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Follow up .30-06 loading question


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OK, I am finally getting set up  and find, reading the RCBS loading die instructions, that for loading cast bullets, I need to buy/use a Neck Expander Die.  RCBS sells these but I am not sure what size to get.  My 170gr Quality Cast GCSIL bullets  are sized at .310.  Should I go with .310 for the neck expander or .311? 

 

Doc sends.

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I'd get the Lyman M die!  Special cast bullet expander die.  Get the 30 cal size, and you can adjust to get the amount mouth belling you want, and the neck expanding diameter is right for 30 cal cast bullets.  Then you have a die that will expand necks for 30-40 or 30-06 or 30-30 or any other 30 cal cartridge!  Very flexible and adjustable.

 

good luck, GJ

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I don’t really crimp my ‘06 and 30-40 ammo. I do crimp my 45colt lead loads for tubular mag rifles. You really need a good crimp for levergun pistol ammo to prevent bullet setback from recoil and mag spring pressure. A rifle bullet is only affected by the rifle recoil. I load 193 gr gc loads for my club’s BAM shoots. I load them so the recoil is mild and I can stay on target to work the gun faster. You don’t need hot loads to clang steel. I need to set up my chrono one of these days.
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I don’t really crimp my ‘06 and 30-40 ammo. I do crimp my 45colt lead loads for tubular mag rifles. You really need a good crimp for levergun pistol ammo to prevent bullet setback from recoil and mag spring pressure. A rifle bullet is only affected by the rifle recoil. I load 193 gr gc loads for my club’s BAM shoots. I load them so the recoil is mild and I can stay on target to work the gun faster. You don’t need hot loads to clang steel. I need to set up my chrono one of these days.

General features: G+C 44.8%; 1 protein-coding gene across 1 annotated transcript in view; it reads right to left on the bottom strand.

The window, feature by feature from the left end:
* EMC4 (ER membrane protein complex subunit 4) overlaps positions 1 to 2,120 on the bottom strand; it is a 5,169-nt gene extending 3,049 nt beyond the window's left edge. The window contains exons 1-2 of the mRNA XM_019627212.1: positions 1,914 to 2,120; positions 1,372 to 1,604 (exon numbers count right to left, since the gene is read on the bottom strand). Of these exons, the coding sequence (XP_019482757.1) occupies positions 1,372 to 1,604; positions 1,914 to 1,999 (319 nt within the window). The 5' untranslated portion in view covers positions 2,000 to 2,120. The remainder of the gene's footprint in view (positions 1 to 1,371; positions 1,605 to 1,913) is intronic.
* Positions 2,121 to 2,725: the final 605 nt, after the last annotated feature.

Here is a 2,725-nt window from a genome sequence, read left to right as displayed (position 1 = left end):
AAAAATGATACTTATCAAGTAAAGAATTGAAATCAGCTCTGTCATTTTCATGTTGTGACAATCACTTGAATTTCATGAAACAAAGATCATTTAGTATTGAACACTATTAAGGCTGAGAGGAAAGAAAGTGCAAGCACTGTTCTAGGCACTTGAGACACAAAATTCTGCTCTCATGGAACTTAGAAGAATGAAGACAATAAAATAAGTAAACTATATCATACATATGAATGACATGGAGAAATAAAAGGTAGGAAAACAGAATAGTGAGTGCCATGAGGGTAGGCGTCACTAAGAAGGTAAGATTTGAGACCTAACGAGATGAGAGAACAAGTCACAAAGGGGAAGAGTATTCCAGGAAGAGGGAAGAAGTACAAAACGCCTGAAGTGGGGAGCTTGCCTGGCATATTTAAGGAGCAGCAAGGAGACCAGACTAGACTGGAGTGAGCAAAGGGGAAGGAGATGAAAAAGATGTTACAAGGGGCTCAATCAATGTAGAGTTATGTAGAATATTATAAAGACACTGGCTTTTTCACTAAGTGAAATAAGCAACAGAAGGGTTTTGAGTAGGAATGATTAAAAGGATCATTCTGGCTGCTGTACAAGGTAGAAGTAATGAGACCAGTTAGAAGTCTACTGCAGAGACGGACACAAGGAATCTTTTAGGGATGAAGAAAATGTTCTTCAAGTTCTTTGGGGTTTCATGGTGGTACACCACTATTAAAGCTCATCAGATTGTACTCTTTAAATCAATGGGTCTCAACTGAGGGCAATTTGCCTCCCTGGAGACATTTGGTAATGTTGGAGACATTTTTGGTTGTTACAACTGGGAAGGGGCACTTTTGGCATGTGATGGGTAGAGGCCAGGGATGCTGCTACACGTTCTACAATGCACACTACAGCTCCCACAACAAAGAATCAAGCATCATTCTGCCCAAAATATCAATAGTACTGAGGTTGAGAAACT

What about for Garand (170gr cast bullets with 35gr of 4895).

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  • 1 month later...
Does anyone out there make a gas checked spire point (or tapered rounded point) .30 bullet about 150-175gr to use in a Garand.  The Quality Casting 173gr doesn't like to feed reliably with its blunt point. The Montana Bullets 150gr spire point that I load for my O3 feed well, but I don't want to use a non-gas checked bullet in the Garand.
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Doc, that’s the bullet we all use with our garands from Purcella. I think that’s the bullet Burly Bill uses. I know maybe 20 shooters using them in garands with great satisfaction. What’s your overall length? Your rifle runs these 150’s just fine?  How is it jamming? Is the cartridge starting to leave the clip ?
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Cartridge  is pushed forward by the bolt but rides up over the chamber at an angle and hangs up about halfway out of the clip at about a 20 degree angle.  Never happens on the first or last round and always on a round out of the left side of the clip.

 

I seated the bullet to the cannelure. OAL = 3.135

 

The 150gr Montana Bullet OAL = 3.091

 

Happens with several different clips.  I run my clips through my case tumbler to clean them up.